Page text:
The James Bond Movies of the 1980s (Book Review)

THE JAMES BOND MOVIES OF THE 1980s by Thomas A. Christie
2013, Crescent Moon Publishing, 341 pages. 

How pleasing to see the emergence of a scholarly tome that is devoted to a decade in 007’s cinematic history typically overlooked by many a critic and many a fan. Perhaps this lack of recognition is understandable - after all, it was a decade when Bond's cultural and box-office lustre was strongly contested by the ascension of blue-collar cinematic heroes. And after 1989's LICENCE TO KILL, Bond disappeared from our screens for six and a half years, admittedly due to protracted legal wrangling. But this absence nevertheless left the unflattering impression that the creative output in the 1980s (particularly the late 1980s) had been wanting.

In fact, the decade was a very solid one creatively - and it was a most interesting decade in terms of how the Bond creative team responded to - and grappled with - a diverse range of cultural developments. As author Thomas A. Christie skilfully explicates, the form of the Eighties Bond films was influenced by a variety of factors: artistically, there was the filmmakers’ conscientious move away from the more ostentatious 1970s Bond template, whilst preserving a focus on the popularised “action set piece”; geopolitically, there was - amongst other developments - a deepening of Cold War tensions (which steered the Bond creative team toward approaching Cold War themes from a more complex, multi-layered perspective); and in literary fields, Ian Fleming’s novels were being afforded increased critical esteem and were now noted for their analytical worth from a historical perspective. Thus the Bondian action spectacles and fantasies of the Eighties were imbued with a more ominous, Fleming-esque atmosphere of danger and distrust.

And this 10-year, 5-film output from Eon Productions was provided by a regular creative team of director John Glen, producers Albert R. Broccoli and Michael G. Wilson, and the writing team of Richard Maibaum and Michael G. Wilson (George MacDonald Fraser proved the only “interloper”, contributing to the screenplay of 1983’s OCTOPUSSY). Interestingly, this team of regulars presided over what appeared one of the most dramatic handovers in the series’ history; that is, when Timothy Dalton took over the 007 role from Roger Moore. (The handover was not quite as jarring as popularly thought, given there were some subtle developments in Moore’s characterisation that, in many respects, provided an entry point for Dalton’s more funereal spy).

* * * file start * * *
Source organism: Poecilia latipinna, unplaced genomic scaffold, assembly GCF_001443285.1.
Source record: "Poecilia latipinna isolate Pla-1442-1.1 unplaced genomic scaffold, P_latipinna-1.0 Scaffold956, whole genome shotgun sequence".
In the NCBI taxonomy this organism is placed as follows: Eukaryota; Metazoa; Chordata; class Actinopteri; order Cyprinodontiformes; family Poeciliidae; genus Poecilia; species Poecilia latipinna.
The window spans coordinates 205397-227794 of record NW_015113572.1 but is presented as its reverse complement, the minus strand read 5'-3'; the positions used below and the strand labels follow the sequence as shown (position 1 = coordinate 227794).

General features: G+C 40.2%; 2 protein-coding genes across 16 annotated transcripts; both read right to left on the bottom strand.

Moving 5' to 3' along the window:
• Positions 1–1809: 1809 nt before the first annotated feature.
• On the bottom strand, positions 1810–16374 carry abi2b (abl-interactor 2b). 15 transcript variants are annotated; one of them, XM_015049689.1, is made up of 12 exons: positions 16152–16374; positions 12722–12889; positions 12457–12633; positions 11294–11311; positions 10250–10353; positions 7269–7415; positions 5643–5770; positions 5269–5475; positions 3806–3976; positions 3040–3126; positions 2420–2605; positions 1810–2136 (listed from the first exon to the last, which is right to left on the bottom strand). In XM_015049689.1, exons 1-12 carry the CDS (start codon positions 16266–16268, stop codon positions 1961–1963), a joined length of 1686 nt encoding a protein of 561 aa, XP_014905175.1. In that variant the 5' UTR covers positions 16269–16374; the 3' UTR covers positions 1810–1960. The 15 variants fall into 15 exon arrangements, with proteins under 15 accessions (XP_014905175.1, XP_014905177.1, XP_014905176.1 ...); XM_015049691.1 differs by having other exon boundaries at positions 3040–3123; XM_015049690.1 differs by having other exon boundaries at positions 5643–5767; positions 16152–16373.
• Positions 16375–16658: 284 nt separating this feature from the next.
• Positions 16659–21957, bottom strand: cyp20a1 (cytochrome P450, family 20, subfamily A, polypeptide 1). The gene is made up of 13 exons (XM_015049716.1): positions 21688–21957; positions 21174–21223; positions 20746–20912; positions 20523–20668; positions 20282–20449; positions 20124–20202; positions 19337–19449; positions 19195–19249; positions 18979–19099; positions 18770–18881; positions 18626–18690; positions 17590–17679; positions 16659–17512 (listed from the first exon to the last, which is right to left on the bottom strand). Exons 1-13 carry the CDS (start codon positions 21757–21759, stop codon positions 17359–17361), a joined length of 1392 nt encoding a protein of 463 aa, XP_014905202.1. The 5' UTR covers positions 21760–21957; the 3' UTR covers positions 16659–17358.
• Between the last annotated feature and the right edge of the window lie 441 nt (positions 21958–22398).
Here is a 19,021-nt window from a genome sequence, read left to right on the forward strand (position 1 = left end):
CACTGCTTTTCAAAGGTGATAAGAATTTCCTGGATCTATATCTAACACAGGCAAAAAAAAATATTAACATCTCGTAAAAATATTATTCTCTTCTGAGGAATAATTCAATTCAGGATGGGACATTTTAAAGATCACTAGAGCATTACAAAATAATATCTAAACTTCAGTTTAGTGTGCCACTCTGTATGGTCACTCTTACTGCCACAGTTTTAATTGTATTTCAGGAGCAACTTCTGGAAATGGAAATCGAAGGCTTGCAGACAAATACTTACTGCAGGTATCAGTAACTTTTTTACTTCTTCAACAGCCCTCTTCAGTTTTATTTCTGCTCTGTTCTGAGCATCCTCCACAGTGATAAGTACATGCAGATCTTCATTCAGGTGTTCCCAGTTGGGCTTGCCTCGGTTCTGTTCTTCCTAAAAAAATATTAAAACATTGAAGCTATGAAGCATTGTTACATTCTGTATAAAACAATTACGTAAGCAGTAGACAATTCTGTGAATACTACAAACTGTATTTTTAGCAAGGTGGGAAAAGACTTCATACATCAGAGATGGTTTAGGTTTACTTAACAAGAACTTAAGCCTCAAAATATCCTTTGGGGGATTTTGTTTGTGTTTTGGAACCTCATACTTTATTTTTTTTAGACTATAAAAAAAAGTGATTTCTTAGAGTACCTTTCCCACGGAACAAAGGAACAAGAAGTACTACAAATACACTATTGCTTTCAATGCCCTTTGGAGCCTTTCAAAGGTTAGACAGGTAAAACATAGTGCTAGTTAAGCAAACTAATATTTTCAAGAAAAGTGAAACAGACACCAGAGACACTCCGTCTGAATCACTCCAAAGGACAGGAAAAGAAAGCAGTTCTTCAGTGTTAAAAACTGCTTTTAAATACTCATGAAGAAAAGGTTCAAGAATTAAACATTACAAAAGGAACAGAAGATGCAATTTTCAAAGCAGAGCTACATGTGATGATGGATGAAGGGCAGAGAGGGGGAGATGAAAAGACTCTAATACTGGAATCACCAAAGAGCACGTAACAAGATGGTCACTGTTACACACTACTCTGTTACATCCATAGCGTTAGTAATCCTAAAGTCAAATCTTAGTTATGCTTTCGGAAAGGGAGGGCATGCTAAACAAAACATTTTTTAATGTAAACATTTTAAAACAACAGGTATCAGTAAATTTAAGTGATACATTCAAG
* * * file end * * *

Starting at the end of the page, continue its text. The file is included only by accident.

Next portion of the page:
Through his comprehensive analysis, Christie charts how the Bond film canon developed and evolved during the 1980s, with the Bond character, for instance, moving from Cold War hero to rogue agent. The analysis is unpacked through nine accessibly short yet dense and well-researched chapters: Cold War Geopolitics; Anglo-Soviet Relations; Anglo-American Relationships; Villains; Women; Audience Reception; 007's Influence on 1980s Popular Culture; 007's place in 1980s Film Culture; and a chapter devoted to the rival Bond film of the Eighties, 1983's NEVER SAY NEVER AGAIN. Each chapter can be read as an independent piece or as part of a whole. Complementing this work is a scene-by-scene analysis of what is arguably the high-water mark of Eighties Bond, 1987's THE LIVING DAYLIGHTS. 

That the Eon-Bond creative team of the 1980s was made up of the aforementioned group of regulars has sometimes led to the quick summation that a certain “workmanlike” ethos had prevailed during the decade. But Christie’s research and analytical skill reinforces the level of ambition and sense of devotion that the said team provided to the Bond series, as well as reveals the often-rich layers to be found within the films themselves.

Christie’s text also provides a range of incidental pleasures. I enjoyed, for instance, his overview of the contributions from the films’ music composers, particularly as Christie recognises how John Barry, who scored three of the Eighties Eon Bond films, actually embraced some of the more atypical moments in those films, giving said moments a sprinkle of escapist élan. Christie similarly acknowledges an irony or two to be found in the decade; for instance, that LICENCE TO KILL, in veering so far away from the Cold War or fantastical scenarios that audiences had become accustomed, actually provided a context conducive to seeing Bond operate in a manner more reflective of Fleming’s ruthless and oftentimes melancholic blueprint. Ditto the majority of the Eighties Bond films who, for all their Cold War tensions, displayed an "engagement with issues antithetical to Soviet communism, including free-market capitalism, the global arms trade, and the supremacy of corporate interests." Welcome, therefore, to Max Zorin, Franz Sanchez, Brad Whitaker, etc. and the "New World Order" - an order that, by the end of the decade, had essentially superseded the East-West frictions that opened it.

To summarise, then, this is a most involving piece of scholarship, superbly written and carefully considered, and providing due recognition toward a solid and engaging - yet under recognised - series of films. Furthermore, the text elucidates how said films engaged with the zeitgeist of the time. All in all, it provides a most welcome historical overview of James Bond Cinema in the 1980s, and it serves as a reminder that escapist cinema can be as nourishing as it is enjoyably junky.

The website of author Thomas A. Christie -

Published 1 March 2015